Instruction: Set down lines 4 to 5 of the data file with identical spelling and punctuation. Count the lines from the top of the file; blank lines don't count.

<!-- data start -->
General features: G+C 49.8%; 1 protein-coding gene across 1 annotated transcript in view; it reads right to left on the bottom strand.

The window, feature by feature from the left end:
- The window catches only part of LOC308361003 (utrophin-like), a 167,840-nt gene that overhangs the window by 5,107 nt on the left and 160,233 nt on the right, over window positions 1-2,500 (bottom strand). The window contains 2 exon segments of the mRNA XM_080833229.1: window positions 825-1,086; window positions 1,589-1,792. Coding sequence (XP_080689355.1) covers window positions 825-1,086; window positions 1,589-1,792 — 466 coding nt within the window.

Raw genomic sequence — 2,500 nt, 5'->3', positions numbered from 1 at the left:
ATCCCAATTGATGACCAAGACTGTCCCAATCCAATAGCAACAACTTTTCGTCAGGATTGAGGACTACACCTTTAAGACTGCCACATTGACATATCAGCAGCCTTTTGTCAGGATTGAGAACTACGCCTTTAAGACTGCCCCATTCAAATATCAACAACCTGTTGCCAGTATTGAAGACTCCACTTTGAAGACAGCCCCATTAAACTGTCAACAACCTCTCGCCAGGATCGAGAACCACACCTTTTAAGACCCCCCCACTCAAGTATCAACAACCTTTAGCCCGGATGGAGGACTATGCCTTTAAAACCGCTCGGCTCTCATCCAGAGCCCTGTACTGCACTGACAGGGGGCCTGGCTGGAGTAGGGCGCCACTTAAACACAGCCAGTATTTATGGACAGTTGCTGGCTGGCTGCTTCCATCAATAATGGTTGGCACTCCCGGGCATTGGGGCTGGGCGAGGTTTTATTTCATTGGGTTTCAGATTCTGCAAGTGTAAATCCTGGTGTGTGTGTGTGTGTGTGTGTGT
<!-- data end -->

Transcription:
Raw genomic sequence — 2,500 nt, 5'->3', positions numbered from 1 at the left:
ATCCCAATTGATGACCAAGACTGTCCCAATCCAATAGCAACAACTTTTCGTCAGGATTGAGGACTACACCTTTAAGACTGCCACATTGACATATCAGCAGCCTTTTGTCAGGATTGAGAACTACGCCTTTAAGACTGCCCCATTCAAATATCAACAACCTGTTGCCAGTATTGAAGACTCCACTTTGAAGACAGCCCCATTAAACTGTCAACAACCTCTCGCCAGGATCGAGAACCACACCTTTTAAGACCCCCCCACTCAAGTATCAACAACCTTTAGCCCGGATGGAGGACTATGCCTTTAAAACCGCTCGGCTCTCATCCAGAGCCCTGTACTGCACTGACAGGGGGCCTGGCTGGAGTAGGGCGCCACTTAAACACAGCCAGTATTTATGGACAGTTGCTGGCTGGCTGCTTCCATCAATAATGGTTGGCACTCCCGGGCATTGGGGCTGGGCGAGGTTTTATTTCATTGGGTTTCAGATTCTGCAAGTGTAAATCCTGGTGTGTGTGTGTGTGTGTGTGTGT